Wednesday, September 14, 2011

Do Prisoner's Deserve Free Medical Treatment?

by Diane Dimond

They are charged with breaking laws or victimizing fellow citizens. We respond by making sure they get a lawyer – often on the taxpayer’s dime. If they plead “not guilty” we stage expensive trials for them so they can provide evidence to a judge or jury. If convicted, they are imprisoned.

So, after all that do we have an obligation to provide prisoners with any and all medicines they might need to keep them healthy?

While so many Americans are struggling to meet health insurance and prescription costs – services for prisoners constantly increase. And make no mistake about it, America has so many incarcerated people we are spending boat-loads of money on convicts’ medical care. Their services cannot be cut. But health care programs for the general public have been cut back time and time again.

Let’s take the state of Ohio as a general example of what it means to maintain the health of convicts. The Ohio prison system has about 51,000 prisoners and it spends nearly 223 million dollars a year for their medical care. About 28 million dollars of the Ohio total is spent on inmate’s prescriptions.

In Oregon, the latest annual figures show it took 100 million dollars to take care of some 14,000 prisoners. That’s 7 times more than the state spends on education.

Texas, like every other state, has seen a spike in the number of elderly inmates who often require even more expensive medical treatments. That phenomenon and Texas’ regular medical care costs for prisoners ballooned to a staggering 545 million dollars last fiscal year. This at a time when other crucial state programs are facing mandatory budget cuts.

Every year the price tag of tending to old and dying prisoners skyrockets. Realize these inmates must often be transported to hospitals or nursing homes where they are treated with the latest lifesaving methods and, yes, even though they are incapacitated from their illnesses the law says they must be provided with round-the-clock security guards.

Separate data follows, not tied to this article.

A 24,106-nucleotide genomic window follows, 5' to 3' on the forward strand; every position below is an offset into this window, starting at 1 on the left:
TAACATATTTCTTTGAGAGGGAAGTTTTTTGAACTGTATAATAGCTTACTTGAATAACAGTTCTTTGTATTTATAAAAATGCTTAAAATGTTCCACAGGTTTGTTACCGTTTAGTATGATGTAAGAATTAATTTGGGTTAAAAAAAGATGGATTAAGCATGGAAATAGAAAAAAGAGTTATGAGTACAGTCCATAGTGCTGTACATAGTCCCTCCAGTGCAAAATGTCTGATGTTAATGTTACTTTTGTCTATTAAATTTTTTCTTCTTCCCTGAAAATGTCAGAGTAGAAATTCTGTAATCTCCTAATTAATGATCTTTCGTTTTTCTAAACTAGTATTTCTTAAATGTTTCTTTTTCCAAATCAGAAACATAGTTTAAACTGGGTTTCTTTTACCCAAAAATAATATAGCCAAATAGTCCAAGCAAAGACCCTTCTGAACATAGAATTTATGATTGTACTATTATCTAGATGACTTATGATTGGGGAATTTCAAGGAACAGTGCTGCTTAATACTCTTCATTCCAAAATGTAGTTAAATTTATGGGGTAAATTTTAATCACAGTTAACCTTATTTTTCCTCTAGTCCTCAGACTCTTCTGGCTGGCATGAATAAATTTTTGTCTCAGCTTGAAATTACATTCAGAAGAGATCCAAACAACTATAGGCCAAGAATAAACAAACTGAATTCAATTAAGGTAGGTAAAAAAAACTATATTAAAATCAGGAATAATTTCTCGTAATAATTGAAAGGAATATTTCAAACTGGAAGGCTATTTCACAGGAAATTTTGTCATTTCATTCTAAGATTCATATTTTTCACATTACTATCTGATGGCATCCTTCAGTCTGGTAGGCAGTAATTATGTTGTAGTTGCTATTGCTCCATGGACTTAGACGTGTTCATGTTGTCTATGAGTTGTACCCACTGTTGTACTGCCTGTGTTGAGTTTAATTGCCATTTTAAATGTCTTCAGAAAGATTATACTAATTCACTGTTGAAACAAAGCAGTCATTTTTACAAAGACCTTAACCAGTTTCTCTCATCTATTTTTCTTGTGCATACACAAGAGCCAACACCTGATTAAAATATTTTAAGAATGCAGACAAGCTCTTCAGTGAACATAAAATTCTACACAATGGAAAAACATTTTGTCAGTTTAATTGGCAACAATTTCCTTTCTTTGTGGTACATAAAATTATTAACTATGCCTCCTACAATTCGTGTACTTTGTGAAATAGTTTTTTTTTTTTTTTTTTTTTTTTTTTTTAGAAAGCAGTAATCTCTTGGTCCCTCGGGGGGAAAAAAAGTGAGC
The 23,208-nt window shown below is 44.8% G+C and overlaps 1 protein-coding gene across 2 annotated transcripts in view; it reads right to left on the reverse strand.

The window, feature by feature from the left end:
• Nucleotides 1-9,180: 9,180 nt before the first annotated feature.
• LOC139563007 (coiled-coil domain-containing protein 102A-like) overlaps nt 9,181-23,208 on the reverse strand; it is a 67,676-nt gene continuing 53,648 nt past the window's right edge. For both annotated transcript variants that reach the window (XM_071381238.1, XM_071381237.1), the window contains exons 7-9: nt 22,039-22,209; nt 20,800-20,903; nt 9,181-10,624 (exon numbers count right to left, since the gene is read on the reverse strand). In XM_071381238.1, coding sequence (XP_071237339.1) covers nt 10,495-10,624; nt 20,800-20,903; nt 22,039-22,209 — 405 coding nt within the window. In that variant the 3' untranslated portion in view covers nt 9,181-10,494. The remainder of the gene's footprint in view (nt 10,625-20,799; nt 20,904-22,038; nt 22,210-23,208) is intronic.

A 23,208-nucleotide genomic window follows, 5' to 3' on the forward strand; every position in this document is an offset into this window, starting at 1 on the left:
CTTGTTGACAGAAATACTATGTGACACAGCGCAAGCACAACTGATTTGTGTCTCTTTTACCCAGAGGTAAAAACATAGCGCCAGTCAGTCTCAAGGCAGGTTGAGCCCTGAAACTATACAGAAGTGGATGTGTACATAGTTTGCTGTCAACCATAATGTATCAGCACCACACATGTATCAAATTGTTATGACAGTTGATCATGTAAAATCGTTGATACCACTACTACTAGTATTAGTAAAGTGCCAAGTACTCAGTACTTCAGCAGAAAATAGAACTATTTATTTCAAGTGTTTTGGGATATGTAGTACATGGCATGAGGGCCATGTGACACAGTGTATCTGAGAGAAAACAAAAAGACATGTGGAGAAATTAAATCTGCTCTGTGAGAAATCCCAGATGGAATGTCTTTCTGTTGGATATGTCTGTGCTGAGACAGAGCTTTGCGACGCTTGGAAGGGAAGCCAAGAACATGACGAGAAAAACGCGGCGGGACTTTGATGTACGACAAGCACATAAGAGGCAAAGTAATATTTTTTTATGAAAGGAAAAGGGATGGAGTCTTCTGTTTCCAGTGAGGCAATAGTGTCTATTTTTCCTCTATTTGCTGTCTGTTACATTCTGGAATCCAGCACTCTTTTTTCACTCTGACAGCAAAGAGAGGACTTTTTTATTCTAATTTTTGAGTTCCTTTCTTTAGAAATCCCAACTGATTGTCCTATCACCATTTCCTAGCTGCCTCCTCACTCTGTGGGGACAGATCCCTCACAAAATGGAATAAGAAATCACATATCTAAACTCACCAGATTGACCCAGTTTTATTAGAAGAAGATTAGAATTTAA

Wrap your head around this set of facts if you can: In California, a state drowning in red ink, the prison system recently identified 21 inmates whose annual health care bill is just under two million dollars – EACH. There are another 1,300 guests of the California penal system who require medical attention costing $100,000.00 apiece. Those cold hard facts caused California to adopt a bill last year to grant medical paroles so the sickest inmates could get out of prison and into federally funded health care facilities. That, of course, only shifted the burden on paper – from the state to the federal level.

So, armed with these staggering statistics ask yourself: Do prisoners deserve all this free health care when so many of us struggle to pay for health insurance or, sadly, go without? The answer in a humane society is yes.

But yes to a point.

Are you sitting down as you read this? If not, please take a seat. In Massachusetts a cross-dressing inmate who murdered his wife in 1990 has been suing the state for health care costs related to his desire to have a sex change operation. Robert Kosilek (who has changed his name to Michelle) has already received hormone injections, electrolysis hair removal and, most recently, a mammogram – all at taxpayer’s expense. Kosilek remains housed in an all-male prison and her standard issue prison wardrobe has been augmented with several bras and “some make-up,” according to corrections officials. Still, after a costly ten year court battle, Kosilek says these steps have not been enough to ease her depression and the fight continues for the state to pay for a full-on sex reassignment surgery. The case is still pending in Massachusetts’ U.S. District Court.

Earlier this year in upstate New York, 55 year old Kenneth Pike, convicted of raping a 12 year old family member and sentenced to up to 40 years in prison, desperately needed a heart transplant. He had already undergone triple heart-bypass surgery and had a pacemaker implanted while incarcerated. After the media reported the public might have to pay for an $800,000.00 transplant surgery for a convicted child predator, the outcry was immediate. The Department of Corrections explained it was, “Constitutionally obligated to provide health-care services to inmates” and Pike’s family argued he should be treated like any other patient in need. In the end, the controversy was so red-hot Kenneth Pike declined the surgery. At last report he is still alive.

In 1976, the U.S. Supreme Court ruled that prisoners were entitled to the same medical and dental treatment as everyone else in their communities. Since then countless state courts have upheld that ruling and repeated that prisons that withhold treatment can be held liable for violating the U.S. Constitution’s ban on cruel and unusual punishment. Well, I know lots of folks in my community who can’t afford to go to doctor when they feel sick and they may go to the dentist only when they have a raging toothache.